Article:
These commercial crops like cotton and indigo were used in industries in Britain for manufacturing textile. The peasants did not get any monetary benefit from growing these crops and hence no economic development happened.

3. The British have programmed systematic deindustrialization by leading to the downfall of the handicraft industry and with the lack of investment, other industries also failed to develop.

Imposing heavy export tariffs on Indian-made goods led to a decrease in demand in the international market that ultimately led to the collapse of the handicraft industry.

4. The money that Indian goods earned from foreign trade were not invested in the Indian economy, it was used for managing the British army and expanding their colonial reach across Asia.

2. Name some notable economists who estimated India’s per capita income during the colonial period.

The following economists estimated India’s per capita income during the colonial period:

1. Dadabhai Naoroji

2. R.C Desai

3. V.K.R.V. Rao

4. William Digby

5. Findlay Shirras

3. What were the main causes of India’s agricultural stagnation during the colonial period?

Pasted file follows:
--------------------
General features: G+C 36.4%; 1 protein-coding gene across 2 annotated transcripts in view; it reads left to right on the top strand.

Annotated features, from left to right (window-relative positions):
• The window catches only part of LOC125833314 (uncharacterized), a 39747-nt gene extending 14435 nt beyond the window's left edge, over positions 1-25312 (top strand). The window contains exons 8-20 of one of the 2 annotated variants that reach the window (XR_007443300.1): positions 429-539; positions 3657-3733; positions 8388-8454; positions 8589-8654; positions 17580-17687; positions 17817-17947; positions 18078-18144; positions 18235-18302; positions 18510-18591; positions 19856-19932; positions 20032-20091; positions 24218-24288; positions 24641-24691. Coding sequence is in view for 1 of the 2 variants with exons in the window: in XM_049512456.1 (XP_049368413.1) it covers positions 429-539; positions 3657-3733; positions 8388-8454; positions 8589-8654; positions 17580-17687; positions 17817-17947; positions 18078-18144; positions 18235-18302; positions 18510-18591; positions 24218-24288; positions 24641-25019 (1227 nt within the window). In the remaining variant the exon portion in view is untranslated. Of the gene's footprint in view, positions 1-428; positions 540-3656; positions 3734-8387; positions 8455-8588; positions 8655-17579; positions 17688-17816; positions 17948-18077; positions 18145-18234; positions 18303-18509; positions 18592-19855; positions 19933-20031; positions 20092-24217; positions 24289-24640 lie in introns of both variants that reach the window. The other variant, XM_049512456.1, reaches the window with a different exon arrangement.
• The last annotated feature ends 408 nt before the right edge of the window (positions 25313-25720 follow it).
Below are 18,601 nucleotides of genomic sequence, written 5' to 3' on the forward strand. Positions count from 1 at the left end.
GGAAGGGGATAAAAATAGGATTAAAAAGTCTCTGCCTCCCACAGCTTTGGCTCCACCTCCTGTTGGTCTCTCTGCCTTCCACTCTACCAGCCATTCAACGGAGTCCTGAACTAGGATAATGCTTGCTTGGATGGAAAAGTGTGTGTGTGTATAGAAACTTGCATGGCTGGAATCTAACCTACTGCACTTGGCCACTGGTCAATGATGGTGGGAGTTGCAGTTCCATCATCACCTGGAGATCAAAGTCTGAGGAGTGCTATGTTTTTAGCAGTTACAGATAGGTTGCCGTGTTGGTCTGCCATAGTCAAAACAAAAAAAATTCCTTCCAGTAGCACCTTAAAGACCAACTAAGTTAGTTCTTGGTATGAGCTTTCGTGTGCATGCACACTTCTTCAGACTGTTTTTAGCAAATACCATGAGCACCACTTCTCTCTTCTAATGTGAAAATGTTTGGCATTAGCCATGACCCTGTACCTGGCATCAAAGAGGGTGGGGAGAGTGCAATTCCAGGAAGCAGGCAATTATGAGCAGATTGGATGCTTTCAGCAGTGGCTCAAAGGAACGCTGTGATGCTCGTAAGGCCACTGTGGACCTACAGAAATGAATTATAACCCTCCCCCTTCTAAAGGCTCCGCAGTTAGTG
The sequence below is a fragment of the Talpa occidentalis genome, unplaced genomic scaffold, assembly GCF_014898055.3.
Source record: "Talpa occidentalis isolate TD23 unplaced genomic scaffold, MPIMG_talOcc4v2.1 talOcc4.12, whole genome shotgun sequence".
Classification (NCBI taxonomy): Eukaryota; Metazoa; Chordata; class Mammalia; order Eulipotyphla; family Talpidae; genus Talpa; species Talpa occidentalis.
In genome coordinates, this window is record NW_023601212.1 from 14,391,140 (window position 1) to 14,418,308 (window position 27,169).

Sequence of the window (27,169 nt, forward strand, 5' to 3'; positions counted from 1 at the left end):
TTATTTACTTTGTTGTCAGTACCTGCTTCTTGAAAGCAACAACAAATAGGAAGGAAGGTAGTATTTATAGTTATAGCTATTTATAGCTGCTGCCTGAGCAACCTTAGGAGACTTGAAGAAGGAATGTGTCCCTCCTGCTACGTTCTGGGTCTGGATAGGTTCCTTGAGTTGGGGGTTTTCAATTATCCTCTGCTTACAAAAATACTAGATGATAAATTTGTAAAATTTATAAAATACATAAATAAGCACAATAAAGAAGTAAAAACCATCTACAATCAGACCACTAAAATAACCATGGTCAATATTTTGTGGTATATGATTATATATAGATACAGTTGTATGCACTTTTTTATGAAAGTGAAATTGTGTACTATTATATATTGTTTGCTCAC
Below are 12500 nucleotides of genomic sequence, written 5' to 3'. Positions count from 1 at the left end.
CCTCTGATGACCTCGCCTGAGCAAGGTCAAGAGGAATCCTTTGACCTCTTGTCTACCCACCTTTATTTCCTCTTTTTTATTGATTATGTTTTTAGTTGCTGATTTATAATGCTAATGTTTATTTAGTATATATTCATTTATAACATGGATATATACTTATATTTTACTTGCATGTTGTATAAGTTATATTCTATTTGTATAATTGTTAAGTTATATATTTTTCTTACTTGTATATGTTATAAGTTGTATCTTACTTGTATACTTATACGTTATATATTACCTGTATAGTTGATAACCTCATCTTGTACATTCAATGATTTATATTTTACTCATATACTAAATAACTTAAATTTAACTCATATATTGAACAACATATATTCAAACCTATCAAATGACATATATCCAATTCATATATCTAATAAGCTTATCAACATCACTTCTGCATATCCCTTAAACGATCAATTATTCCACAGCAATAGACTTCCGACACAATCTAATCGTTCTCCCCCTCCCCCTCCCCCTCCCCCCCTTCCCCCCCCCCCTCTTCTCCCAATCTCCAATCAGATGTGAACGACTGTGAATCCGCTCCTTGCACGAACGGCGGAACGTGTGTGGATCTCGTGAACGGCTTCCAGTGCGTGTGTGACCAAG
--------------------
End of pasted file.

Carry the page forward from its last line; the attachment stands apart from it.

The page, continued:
Reasons for the stagnation of Indian Agriculture during the colonial period are:

1. The British introduced the Land Revenue system in 1793. As per this system, zamindars (landowners) needed to pay a high amount of revenue to the British Government and the source of revenue collection was the peasants. The zamindars did not look after improving the land productivity which resulted in low agricultural growth and subsequently made the life of peasants worse.

2. Indian farmers were growing food crops like rice and wheat for consumption. The British Government was forcing Indian farmers to grow commercial crops like indigo for the British Industries, which lead to agriculture turning commercial and caused a shortage of food grains.

3. Lack of irrigation facilities and other important factors like the availability of fertilizer also impacted the agriculture industry and made it more vulnerable.

NCERT Class 11 Economics Textbook Chapter 1 Indian economy on the Eve of Independence With Answer PDF Free Download